Indigenous Circuits: Navajo Women and the Racialization of Early Electronic Manufacture
by Lisa Nakamura
Nakamura draws from “ A cyborg Manifesto”(1) where Dona Haraway reminds us that “ labor is commodified and extracted , often without compensation for labourer, within digital culture”. In her article, Nakamura is focusing on how Haraway raised awareness about “gendering and racializing of bodies as well as on computer hardware itself” . Exploring Navajo women ’s input in the growth and the success of Fairchild SemiConductor company, Nakamura answers to Haraway’ s call to analyse ”digital media , not only seeing its image but seeing into it” and see the “women of colour workers…integrated within the circuit of techno culture” .
Nakamura argues about how Fairchild, looking for cheap and flexible labor as well as tax optimisation, settled in 1965, a semi conductor plant in Shiprock Navajo reserve in New Mexico, and used the women natural “affinity for metalwork and textile” for electronics assembly.
She demonstrates how race, culture, gender and creativity were commodified by the Silicon Valley company and how they promoted a new economical paradigm based on “the spiritual and natural qualities of high tech manufacturing”.
Fairchild depicted it as huge success for not only them at the economic level but also for the Navajo women and their “nimble fingers” in being the “first informalized creative class workers” and “embodying nature itself using silicon as their medium”. They were a proof of the “ peaceful coexistence and integration of the past and the future, the primitive and the modern, creativity and capitalism”. Interestingly, as Nakamura stressed it too, Navajo community’s leader in his will in “transforming the Navajo as a “modern” tribe , allowed the stigmatisation of his people as “ a valuable commodity in the world of high tech manufacture”.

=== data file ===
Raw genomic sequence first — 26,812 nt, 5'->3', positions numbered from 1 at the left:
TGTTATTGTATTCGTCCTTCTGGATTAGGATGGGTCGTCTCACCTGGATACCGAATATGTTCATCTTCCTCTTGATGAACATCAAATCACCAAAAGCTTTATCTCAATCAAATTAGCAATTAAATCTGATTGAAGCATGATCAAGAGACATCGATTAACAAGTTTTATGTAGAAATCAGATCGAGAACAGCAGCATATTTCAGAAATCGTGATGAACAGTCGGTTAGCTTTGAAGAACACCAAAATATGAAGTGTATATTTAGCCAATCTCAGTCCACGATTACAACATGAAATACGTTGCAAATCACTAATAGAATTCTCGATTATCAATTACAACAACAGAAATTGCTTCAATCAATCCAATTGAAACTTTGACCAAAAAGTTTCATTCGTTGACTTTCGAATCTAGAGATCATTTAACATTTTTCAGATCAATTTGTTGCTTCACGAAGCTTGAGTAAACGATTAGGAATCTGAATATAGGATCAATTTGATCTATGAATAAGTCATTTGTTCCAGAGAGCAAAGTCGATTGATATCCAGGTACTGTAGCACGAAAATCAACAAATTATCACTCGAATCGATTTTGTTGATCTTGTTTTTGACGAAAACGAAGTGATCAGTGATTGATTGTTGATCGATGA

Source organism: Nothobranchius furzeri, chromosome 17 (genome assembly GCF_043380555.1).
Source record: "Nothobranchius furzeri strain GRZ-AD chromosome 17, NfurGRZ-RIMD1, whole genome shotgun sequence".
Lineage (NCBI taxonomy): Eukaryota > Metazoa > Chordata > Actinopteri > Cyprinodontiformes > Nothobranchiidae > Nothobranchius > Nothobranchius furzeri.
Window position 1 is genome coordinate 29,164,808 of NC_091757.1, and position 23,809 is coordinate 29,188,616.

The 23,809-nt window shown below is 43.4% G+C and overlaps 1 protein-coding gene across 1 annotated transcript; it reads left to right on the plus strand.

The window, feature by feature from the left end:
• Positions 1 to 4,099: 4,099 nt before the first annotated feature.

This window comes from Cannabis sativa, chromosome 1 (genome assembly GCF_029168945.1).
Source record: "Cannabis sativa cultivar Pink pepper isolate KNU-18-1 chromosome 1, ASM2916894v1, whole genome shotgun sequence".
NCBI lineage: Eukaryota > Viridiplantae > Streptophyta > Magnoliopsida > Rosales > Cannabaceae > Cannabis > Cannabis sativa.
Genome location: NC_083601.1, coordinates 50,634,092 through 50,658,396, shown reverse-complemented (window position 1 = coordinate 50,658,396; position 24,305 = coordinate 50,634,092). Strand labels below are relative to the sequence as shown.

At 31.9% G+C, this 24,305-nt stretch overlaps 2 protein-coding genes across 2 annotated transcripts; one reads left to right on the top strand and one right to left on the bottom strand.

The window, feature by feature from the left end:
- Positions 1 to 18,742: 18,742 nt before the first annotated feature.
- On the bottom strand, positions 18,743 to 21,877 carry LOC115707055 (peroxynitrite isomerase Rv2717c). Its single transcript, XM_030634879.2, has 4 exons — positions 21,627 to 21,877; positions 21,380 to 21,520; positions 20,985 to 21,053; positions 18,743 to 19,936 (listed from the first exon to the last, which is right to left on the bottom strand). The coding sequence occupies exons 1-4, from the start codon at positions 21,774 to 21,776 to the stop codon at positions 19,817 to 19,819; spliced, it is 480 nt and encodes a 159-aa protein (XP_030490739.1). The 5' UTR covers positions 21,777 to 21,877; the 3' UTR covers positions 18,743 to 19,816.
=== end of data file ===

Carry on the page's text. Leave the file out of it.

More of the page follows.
In 1975, when the political context was not favourable anymore, pursing their quest for cheap and high weaving skilled workers and for the same financial, rather than cultural, reasons that brought them in Shiprock, Fairchild reallocated their factory in South East Asia.
In her conclusion, Nakumara questions our perception of what is digital and calls us to look through computer interfaces not only physically but also to “its codes, its hardware, its infrastructures, its histories and its racial and gender formations”. Looking behind the physicality of electronic artefacts, how it was made, by who and when, in which context, that is what Fairchild did retrospectively for commercial rather than philosophical reasons and it is also similar to Gilbert Simondon (2) appeal to look into technical object and to apprehend it beyond its mechanical use.
REFERENCES – Donna Haraway, “A Cyborg Manifesto: Science, Technology, and Socialist-Feminism in the Late Twentieth Century,” in Simians, Cyborgs and Women: The Reinvention of Nature (New York; Routledge, 1991), pp.149-181.
On The Mode Of Existence by Gilbert Simondon Paris: Aubier, Editions Montaigne, 1958, http://dephasage.ocular-witness.com/pdf/SimondonGilbert.OnTheModeOfExistence.pdf